The Case for Apple Buying Facebook

Cupertino has $51 billion to spend. That puts the social network in striking distance.

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Is Apple looking to acquire Facebook? Peter Kafka at All Things Digital is advancing the idea following the company's live earnings call Monday. No doubt, Apple seems poised to make a major acquisition given its whopping $51 billion in cash. And Apple CEO Steve Jobs's statement that the company's in a "unique opportunity to take advantage of... very strategic opportunities" adds fuel to the speculation. After the earnings call Kafka said "I don’t remember Jobs ever signaling his desire to go shopping quite as openly as this before." He goes on to speculate that a Facebook purchase is in the works:

It’s hard not to read or hear that quote and not think that he’s thinking about some very big buys... Feel free to throw your own guesses in, but I’ll kick off with my own: It’s a company that has yet to compete with or brush up against Apple in any significant way. And it’s one that Apple seems unlikely to be able to move aside, even if it wanted to. And it’s one that’s already competing directly with Google, which has to make Jobs like it even more. And, if you believe this L.A. Times report, Jobs is already strolling around Palo Alto with its CEO: What do you think of Apple buying Facebook?

For mergers and acquisitions fiends, the prospect of a Facebook purchase was too tantalizing not to weigh in on. Here are the cases for and against this actually happening:

Jobs and Facebook founder/CEO Mark Zuckerberg met for dinner the other day. Many presumed that they were discussing Facebook Connect and Ping integration, but what if it were something more, like Apple buying Facebook? ...

What would Apple buying Facebook lead to? Every Facebook user would probably automatically have an iTunes Store account. FaceTime chat could be integrated into Facebook chat, potentially leading to increased sales of iOS devices. If Apple continues down the road of using not only phone numbers, but email addresses and eventually Facebook IDs as designated FaceTime "phone numbers," then 500 million users would already have a FaceTime ID to use when all telephony goes VoIP.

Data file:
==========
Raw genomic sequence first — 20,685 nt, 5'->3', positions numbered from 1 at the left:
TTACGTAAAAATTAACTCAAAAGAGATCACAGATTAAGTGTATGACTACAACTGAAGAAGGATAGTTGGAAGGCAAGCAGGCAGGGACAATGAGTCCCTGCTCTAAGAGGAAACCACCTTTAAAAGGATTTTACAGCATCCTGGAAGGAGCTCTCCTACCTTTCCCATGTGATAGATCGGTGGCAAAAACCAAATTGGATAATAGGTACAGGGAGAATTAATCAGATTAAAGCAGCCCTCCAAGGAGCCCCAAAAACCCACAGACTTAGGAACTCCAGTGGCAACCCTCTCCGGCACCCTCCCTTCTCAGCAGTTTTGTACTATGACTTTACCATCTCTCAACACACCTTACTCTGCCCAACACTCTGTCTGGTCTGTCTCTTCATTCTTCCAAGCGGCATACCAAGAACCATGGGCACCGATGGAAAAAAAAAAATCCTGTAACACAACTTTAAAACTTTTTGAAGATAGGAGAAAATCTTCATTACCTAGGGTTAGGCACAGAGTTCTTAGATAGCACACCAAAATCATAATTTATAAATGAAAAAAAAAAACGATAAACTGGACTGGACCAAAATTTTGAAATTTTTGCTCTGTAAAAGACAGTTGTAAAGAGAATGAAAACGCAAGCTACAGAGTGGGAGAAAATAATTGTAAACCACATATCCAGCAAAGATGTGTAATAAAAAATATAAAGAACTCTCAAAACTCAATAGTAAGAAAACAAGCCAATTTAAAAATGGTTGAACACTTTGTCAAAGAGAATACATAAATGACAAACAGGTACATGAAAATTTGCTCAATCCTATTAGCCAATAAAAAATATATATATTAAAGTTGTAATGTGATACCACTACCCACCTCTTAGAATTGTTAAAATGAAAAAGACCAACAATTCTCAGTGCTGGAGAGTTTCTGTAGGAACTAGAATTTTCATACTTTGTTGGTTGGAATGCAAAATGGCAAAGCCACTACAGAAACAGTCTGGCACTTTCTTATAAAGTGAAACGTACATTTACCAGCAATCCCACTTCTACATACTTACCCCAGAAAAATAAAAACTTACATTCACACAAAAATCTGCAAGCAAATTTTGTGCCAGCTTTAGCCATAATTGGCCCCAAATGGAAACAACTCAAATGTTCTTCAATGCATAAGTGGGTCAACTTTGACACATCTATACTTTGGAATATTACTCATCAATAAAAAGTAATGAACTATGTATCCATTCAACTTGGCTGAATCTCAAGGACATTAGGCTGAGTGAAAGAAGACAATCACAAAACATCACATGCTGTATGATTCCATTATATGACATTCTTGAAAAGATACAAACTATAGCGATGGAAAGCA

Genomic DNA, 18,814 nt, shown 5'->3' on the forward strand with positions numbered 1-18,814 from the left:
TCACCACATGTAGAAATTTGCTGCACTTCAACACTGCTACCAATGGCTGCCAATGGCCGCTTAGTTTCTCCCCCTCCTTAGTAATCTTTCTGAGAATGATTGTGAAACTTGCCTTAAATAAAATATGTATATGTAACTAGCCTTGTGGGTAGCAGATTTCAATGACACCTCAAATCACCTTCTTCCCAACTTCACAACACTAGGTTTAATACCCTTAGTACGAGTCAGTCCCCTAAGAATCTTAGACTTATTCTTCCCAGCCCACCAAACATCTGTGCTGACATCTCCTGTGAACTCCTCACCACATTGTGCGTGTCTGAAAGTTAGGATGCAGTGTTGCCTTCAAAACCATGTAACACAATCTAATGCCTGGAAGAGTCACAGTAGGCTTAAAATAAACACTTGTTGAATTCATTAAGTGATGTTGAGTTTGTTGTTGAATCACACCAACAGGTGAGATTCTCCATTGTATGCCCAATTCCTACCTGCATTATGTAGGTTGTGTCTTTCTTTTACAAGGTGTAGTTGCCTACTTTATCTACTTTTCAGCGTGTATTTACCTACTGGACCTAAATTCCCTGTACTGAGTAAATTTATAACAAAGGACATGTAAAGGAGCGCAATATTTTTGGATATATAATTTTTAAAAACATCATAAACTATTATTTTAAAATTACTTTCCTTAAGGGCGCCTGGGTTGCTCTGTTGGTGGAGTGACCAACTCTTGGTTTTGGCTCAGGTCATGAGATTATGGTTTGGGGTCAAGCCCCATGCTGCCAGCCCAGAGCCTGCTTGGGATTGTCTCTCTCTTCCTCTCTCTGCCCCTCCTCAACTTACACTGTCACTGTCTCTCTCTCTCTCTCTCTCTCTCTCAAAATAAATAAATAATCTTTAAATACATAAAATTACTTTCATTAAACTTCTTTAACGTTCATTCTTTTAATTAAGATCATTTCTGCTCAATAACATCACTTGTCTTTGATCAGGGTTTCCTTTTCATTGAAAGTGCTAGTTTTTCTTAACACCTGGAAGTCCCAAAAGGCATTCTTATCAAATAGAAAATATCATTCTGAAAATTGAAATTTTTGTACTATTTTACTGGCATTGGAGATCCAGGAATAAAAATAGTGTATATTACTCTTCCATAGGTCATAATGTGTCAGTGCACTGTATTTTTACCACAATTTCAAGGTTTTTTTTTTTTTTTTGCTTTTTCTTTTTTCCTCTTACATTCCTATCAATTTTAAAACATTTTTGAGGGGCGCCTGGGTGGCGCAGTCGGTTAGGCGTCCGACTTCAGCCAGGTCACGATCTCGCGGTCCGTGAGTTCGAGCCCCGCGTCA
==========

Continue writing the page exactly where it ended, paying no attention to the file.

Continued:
If Facebook has the option of going public for between, say, $35 and $40 billion, next year, Apple could cover that. That would certainly qualify as a “strategic opportunity.” Just as Apple has struggled to compete with Google’s web services, Google has been trumped in social networking by Facebook. Jobs and Zuckerberg have even been seen together, Kafka notes. Ostensibly that involves finding a way to integrate Apple’s Ping music discovery service with Facebook.
  • No, Apple Only Buys Companies It Can Absorb, writes Tim Barribeau at Everything Cafe:
I just can’t see it. Yes, Apple has $51 billion tucked away for purchases, and yes, Steve Jobs mentioned that Apple has a very specific shopping list in mind, but picking up Facebook? Why? Apple’s purchases have historically been about absorbing skills, expertise, and patents, and then folding those into Apple’s various OSs. They pick up a company with experience in music streaming, and we all hope that is coming out soon. Apple could never absorb Facebook like that, it would have remain a separate entity, just owned by Apple. Sure, they both have a common foe in Google, but I doubt Apple would purchase Facebook.

Not only would it take a huge chunk out of Apple’s cash pile, but it would prove a massive distraction from Apple’s main lines of business, and its contribution to Cupertino’s core interests would be negligible. I can see Jobs wanting to acquire some social networking IP to bolster its efforts with Ping, but buying Facebook to accomplish that would be like swatting a fly with a nuclear bomb.

No, Apple’s acquisitions will be focused on providing its mobile products with key competitive differentiators. That means battery, streaming, and radio tech. ... This is where the fight on the horizon is in the mobile sector, and this is where Apple’s many guns will be pointed when the battle comes.

This article is from the archive of our partner The Wire.